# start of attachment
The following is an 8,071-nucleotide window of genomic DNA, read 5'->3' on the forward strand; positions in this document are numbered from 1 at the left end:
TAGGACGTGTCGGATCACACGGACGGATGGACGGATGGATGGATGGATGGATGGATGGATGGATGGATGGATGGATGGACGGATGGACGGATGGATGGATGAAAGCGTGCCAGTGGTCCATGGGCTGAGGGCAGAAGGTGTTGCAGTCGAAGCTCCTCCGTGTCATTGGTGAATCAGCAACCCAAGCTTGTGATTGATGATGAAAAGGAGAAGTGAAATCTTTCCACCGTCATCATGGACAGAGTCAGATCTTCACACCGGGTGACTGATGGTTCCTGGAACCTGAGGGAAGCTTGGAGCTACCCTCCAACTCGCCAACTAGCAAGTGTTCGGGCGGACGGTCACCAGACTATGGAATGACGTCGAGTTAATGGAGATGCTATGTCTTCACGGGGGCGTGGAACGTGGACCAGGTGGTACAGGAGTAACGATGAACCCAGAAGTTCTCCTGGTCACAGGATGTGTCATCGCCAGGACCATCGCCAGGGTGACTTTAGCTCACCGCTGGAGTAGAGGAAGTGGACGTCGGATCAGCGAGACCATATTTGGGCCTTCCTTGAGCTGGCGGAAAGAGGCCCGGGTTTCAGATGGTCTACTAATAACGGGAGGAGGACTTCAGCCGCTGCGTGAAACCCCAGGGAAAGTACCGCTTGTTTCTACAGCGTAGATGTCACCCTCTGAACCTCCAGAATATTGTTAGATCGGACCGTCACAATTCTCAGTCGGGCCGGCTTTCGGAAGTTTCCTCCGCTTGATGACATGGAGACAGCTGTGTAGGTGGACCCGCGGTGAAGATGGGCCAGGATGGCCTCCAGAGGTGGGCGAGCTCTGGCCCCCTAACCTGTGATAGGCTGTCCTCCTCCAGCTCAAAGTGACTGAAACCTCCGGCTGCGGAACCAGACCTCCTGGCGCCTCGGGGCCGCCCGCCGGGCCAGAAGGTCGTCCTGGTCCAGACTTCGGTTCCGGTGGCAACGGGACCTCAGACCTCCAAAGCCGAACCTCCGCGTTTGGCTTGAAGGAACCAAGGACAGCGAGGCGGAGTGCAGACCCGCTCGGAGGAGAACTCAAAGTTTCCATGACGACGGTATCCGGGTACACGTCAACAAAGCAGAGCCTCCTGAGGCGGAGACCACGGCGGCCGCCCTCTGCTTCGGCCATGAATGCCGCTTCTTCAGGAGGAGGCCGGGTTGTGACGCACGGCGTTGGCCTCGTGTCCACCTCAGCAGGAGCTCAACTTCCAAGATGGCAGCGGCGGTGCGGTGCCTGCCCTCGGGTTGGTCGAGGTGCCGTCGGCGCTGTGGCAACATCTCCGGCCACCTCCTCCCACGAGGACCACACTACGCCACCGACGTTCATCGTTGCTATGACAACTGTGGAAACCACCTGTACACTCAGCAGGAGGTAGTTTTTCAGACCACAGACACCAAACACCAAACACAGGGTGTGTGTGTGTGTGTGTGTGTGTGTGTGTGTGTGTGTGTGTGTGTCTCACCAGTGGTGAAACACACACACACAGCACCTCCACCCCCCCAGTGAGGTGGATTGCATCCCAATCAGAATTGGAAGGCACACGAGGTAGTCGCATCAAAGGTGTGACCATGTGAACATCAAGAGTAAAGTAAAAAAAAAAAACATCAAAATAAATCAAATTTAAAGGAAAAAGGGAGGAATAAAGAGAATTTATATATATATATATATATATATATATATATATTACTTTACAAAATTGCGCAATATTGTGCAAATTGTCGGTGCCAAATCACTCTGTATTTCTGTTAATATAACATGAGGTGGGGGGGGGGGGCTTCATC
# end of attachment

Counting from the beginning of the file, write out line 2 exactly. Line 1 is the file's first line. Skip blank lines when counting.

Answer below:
TAGGACGTGTCGGATCACACGGACGGATGGACGGATGGATGGATGGATGGATGGATGGATGGATGGATGGATGGATGGACGGATGGACGGATGGATGGATGAAAGCGTGCCAGTGGTCCATGGGCTGAGGGCAGAAGGTGTTGCAGTCGAAGCTCCTCCGTGTCATTGGTGAATCAGCAACCCAAGCTTGTGATTGATGATGAAAAGGAGAAGTGAAATCTTTCCACCGTCATCATGGACAGAGTCAGATCTTCACACCGGGTGACTGATGGTTCCTGGAACCTGAGGGAAGCTTGGAGCTACCCTCCAACTCGCCAACTAGCAAGTGTTCGGGCGGACGGTCACCAGACTATGGAATGACGTCGAGTTAATGGAGATGCTATGTCTTCACGGGGGCGTGGAACGTGGACCAGGTGGTACAGGAGTAACGATGAACCCAGAAGTTCTCCTGGTCACAGGATGTGTCATCGCCAGGACCATCGCCAGGGTGACTTTAGCTCACCGCTGGAGTAGAGGAAGTGGACGTCGGATCAGCGAGACCATATTTGGGCCTTCCTTGAGCTGGCGGAAAGAGGCCCGGGTTTCAGATGGTCTACTAATAACGGGAGGAGGACTTCAGCCGCTGCGTGAAACCCCAGGGAAAGTACCGCTTGTTTCTACAGCGTAGATGTCACCCTCTGAACCTCCAGAATATTGTTAGATCGGACCGTCACAATTCTCAGTCGGGCCGGCTTTCGGAAGTTTCCTCCGCTTGATGACATGGAGACAGCTGTGTAGGTGGACCCGCGGTGAAGATGGGCCAGGATGGCCTCCAGAGGTGGGCGAGCTCTGGCCCCCTAACCTGTGATAGGCTGTCCTCCTCCAGCTCAAAGTGACTGAAACCTCCGGCTGCGGAACCAGACCTCCTGGCGCCTCGGGGCCGCCCGCCGGGCCAGAAGGTCGTCCTGGTCCAGACTTCGGTTCCGGTGGCAACGGGACCTCAGACCTCCAAAGCCGAACCTCCGCGTTTGGCTTGAAGGAACCAAGGACAGCGAGGCGGAGTGCAGACCCGCTCGGAGGAGAACTCAAAGTTTCCATGACGACGGTATCCGGGTACACGTCAACAAAGCAGAGCCTCCTGAGGCGGAGACCACGGCGGCCGCCCTCTGCTTCGGCCATGAATGCCGCTTCTTCAGGAGGAGGCCGGGTTGTGACGCACGGCGTTGGCCTCGTGTCCACCTCAGCAGGAGCTCAACTTCCAAGATGGCAGCGGCGGTGCGGTGCCTGCCCTCGGGTTGGTCGAGGTGCCGTCGGCGCTGTGGCAACATCTCCGGCCACCTCCTCCCACGAGGACCACACTACGCCACCGACGTTCATCGTTGCTATGACAACTGTGGAAACCACCTGTACACTCAGCAGGAGGTAGTTTTTCAGACCACAGACACCAAACACCAAACACAGGGTGTGTGTGTGTGTGTGTGTGTGTGTGTGTGTGTGTGTGTGTGTGTCTCACCAGTGGTGAAACACACACACACAGCACCTCCACCCCCCCAGTGAGGTGGATTGCATCCCAATCAGAATTGGAAGGCACACGAGGTAGTCGCATCAAAGGTGTGACCATGTGAACATCAAGAGTAAAGTAAAAAAAAAAAACATCAAAATAAATCAAATTTAAAGGAAAAAGGGAGGAATAAAGAGAATTTATATATATATATATATATATATATATATATATTACTTTACAAAATTGCGCAATATTGTGCAAATTGTCGGTGCCAAATCACTCTGTATTTCTGTTAATATAACATGAGGTGGGGGGGGGGGGCTTCATC